Objective. To review Australian mental health initiatives involving coordination of care.
Methods. Commonwealth government websites were systematically searched for mental health policy documents. Database searches were also conducted using the terms 'coordination' or 'integration' and 'mental health' or 'mental illness' and 'Australia'.We assessed the extent to which informational, relational and management continuity have been addressed in three example programs.
Results. The lack of definition of coordination at the policy level reduces opportunities for developing actionable and measurable programs. Of the 51 mental health initiatives identified, the three examples studied all demonstrated some use of the dimensions of continuity to facilitate coordination. However, problems with funding, implementation, evaluation and competing agendas between key stakeholders were barriers to improving coordination.
Conclusions. Coordination is possible and can improve both relationships between providers and care provided. However, clear leadership, governance and funding structures are needed to manage the challenges encountered, and evaluation using appropriate outcome measures, structured to assess the elements of continuity, is necessary to detect improvements in coordination.
What is known about the topic? The issues of integration of services and coordination of care have been a part of the National Mental Health Strategy documents for almost 20 years, but reports and evaluations continually note a lack of solid progress on these reforms.
What does this paper add? This paper examines how the key elements of continuity that underpin coordination have been addressed in three examples of Australian mental health initiatives aimed at improving integration and coordination.
What are the implications for practitioners? Coordination of care for mental health is possible and can improve both relationships between providers and care provided, but attention should be paid to the role of informational, relationship and management continuity in program design and implementation.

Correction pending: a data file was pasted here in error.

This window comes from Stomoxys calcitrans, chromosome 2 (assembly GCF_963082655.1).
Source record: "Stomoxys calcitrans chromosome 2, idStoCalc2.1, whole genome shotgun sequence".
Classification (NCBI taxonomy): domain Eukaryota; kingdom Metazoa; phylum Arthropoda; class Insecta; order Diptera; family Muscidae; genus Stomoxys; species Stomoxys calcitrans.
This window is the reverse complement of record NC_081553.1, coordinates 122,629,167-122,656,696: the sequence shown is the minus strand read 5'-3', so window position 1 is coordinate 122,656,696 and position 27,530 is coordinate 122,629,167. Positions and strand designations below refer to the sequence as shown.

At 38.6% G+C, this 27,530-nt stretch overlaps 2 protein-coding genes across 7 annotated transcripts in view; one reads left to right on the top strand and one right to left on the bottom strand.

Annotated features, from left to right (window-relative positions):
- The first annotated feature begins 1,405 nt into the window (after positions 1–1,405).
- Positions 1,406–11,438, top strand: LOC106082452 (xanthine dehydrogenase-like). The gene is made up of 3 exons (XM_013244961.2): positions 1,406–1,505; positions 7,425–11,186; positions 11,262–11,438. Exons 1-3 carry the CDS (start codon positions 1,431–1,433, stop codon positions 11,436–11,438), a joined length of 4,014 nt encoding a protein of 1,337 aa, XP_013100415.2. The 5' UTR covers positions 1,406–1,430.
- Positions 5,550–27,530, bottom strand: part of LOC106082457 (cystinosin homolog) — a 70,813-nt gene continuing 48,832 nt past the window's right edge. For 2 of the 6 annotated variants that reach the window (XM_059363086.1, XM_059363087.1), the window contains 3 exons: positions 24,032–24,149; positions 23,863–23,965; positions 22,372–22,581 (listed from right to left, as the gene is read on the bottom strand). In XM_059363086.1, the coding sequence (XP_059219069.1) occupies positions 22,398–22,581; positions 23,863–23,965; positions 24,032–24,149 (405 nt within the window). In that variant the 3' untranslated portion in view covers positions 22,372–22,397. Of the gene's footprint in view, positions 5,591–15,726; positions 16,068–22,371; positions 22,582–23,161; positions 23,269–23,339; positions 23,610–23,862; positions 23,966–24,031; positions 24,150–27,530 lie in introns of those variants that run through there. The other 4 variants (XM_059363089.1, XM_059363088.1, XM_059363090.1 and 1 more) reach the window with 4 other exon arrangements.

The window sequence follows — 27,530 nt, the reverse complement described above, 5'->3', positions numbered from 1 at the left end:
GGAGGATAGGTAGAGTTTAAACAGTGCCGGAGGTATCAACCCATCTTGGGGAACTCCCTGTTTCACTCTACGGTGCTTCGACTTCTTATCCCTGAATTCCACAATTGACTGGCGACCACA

Received 23 May 2011, accepted 12 October 2011, published online 25 May 2012
The latest Australian health reform documents on the National Health and Hospitals Network1,2 and Medicare Locals3 placed a strong emphasis on coordination and integration in the health system, including in mental health. Changes to fundholding arrangements and the way in which mental health services are managed, particularly in primary care, were the subject of specific attention in these reports. The 2011-12 Budget also committed $1.5 billion over 5 years for improving the mental health system, including packages for addressing coordination of care and improving primary mental healthcare services.4 However, the issues of integration and coordination have been a part of the National Mental Health Strategy (the Strategy) documents for almost 20 years, with little evidence that much progress has been made on a broad scale.5 Each successive government Report, Policy and Plan, as well as independent evaluations, have noted these areas have not been well progressed and reiterate that they are central to effective health and social care for people with mental illness.6-8
The First National Mental Health Plan defined integration as '[a] network of specialised mental health services within the general health system' with reference to coordination, continuity of care and case management, but little elaboration on the mechanisms underpinning each of these terms.9 Haggerty and colleagues10 argued that this confusion of terms is a worldwide phenomenon and provided a useful working definition of coordination in mental healthcare. They stated that more than any other condition managed in primary healthcare, coordination in mental health involves continuity of contact between a team of providers and the consumer that facilitates the flexible delivery of services to meet individual need. …